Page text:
Beckett Samuelson has had enough stepmothers to spot a gold digger when he sees one. So when his ailing father announces his engagement to the private nurse he’s only known for two months—who’s also forty years his junior—Beckett has to step in. But as he gets to know the woman, he realizes she’s the perfect next Mrs. Samuelson.
If only he was the intended groom.
Corazon Dela Cruz sends every spare penny she earns to her family in the Philippines. Then her latest nursing client offers her $25,000 to fake an engagement to convince his overprotective son to return to work abroad—he doesn’t need Beckett’s help. But as Corazon and Beckett spend more time together—from picnics on the beach to galas in fancy dresses—she starts to develop very real feelings.
Too bad she’s engaged to the wrong Samuelson.
Releasing March 8, 2021
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Copyright © 2021 by Alexia Adams. All rights reserved, including the right to reproduce, distribute, or transmit in any form or by any means. For information regarding subsidiary rights, please contact the Publisher.
Excerpt from Over Her Wed Body:
Beckett Samuelson rang the doorbell of his father’s Vancouver house—his childhood home until the age of eleven, when he’d been kicked out by stepmom number one. It’d been at least three years since he’d darkened this doorstep. So, even though he might still have keys, he had no idea where they’d be now.
The twenty-four-hour transit time from Dubai and the past two weeks of sixteen-hour workdays had wiped him out. All he wanted was something to eat and at least eight hours in a bed where he could sleep without clothes. Airlines frowned on naked sleeping, even in first class.
Mrs. R, his father’s housekeeper, opened the door and her lined face creased into a huge smile when she saw him. Before he could even offer a hello, she wrapped him in a cinnamon-bun-scented hug.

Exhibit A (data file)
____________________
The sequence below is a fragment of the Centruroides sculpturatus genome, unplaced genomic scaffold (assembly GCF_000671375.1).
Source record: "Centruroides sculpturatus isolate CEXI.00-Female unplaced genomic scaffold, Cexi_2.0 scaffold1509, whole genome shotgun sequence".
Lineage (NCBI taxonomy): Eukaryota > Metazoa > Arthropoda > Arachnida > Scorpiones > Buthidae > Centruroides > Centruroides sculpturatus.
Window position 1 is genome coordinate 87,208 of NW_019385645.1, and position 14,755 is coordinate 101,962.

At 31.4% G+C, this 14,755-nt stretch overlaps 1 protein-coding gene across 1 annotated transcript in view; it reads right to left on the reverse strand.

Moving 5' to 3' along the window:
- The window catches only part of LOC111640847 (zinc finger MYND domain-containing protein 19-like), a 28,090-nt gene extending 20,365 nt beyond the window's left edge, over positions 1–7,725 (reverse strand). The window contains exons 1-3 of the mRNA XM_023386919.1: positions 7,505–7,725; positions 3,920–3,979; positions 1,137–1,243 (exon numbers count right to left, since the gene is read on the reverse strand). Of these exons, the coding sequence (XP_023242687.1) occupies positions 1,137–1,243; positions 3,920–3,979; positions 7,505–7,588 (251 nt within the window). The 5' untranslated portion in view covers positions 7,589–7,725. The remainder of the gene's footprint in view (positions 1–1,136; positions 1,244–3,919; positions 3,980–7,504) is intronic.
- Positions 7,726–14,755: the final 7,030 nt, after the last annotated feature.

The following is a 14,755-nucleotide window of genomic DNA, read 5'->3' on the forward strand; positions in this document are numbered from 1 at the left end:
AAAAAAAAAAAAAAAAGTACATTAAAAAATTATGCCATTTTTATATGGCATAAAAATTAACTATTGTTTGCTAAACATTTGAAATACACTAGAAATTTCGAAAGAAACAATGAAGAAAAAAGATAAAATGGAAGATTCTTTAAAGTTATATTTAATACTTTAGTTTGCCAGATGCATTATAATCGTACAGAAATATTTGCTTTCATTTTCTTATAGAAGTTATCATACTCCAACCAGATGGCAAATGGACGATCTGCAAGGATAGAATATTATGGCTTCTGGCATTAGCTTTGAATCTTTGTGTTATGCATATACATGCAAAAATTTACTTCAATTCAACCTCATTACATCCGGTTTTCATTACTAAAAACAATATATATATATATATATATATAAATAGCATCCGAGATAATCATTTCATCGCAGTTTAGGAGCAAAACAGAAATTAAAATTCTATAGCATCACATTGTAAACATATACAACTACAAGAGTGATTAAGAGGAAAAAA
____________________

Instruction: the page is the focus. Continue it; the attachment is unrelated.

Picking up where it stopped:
She released him just enough so she could gaze up at him. Her brown hair was now liberally salted with gray, but her green eyes still glowed with warmth. “Beckett, why didn’t you tell us you were coming? Frank would have picked you up from the airport.” The reprimand was diluted by another tight hug before she finally stepped back. “How was your flight? How long are you here for? My goodness, I’ll have to get your room dusted and the sheets refreshed. And your father, he’ll be so excited to see you.”
Beckett highly doubted that. When he’d offered to come back to Canada immediately following his father’s stroke ten weeks ago, he’d been told to “stay where you’re needed.” Story of his life, really. Why had he ever thought that a near brush with death would soften his father’s attitude? But it had woken Beckett up to the reminder that his dad wasn’t getting any younger and that, if he wanted to repair their relationship—or at least attempt a reconciliation—he had to do it now.
Mrs. R still blocked the doorway, her gaze sweeping him up and down like some scanning android checking to make sure he was the real Beckett. “How’s Dubai? Have you finished your latest building? Frank showed me the photos of it on the computer. My, you’ve got talent. I’ve never seen anything like it.”
Same old Mrs. R. She talked enough for everyone in the household. Not that there were many occupants these days. Just her, her husband Frank—who worked as his father’s driver and household handyman—and dear old Dad. Stepmothers numbers one through three had all moved on to less wrinkled pastures. But not, of course, without taking a huge slice of his father’s wealth with them. Dad had always been a sucker for a beautiful woman.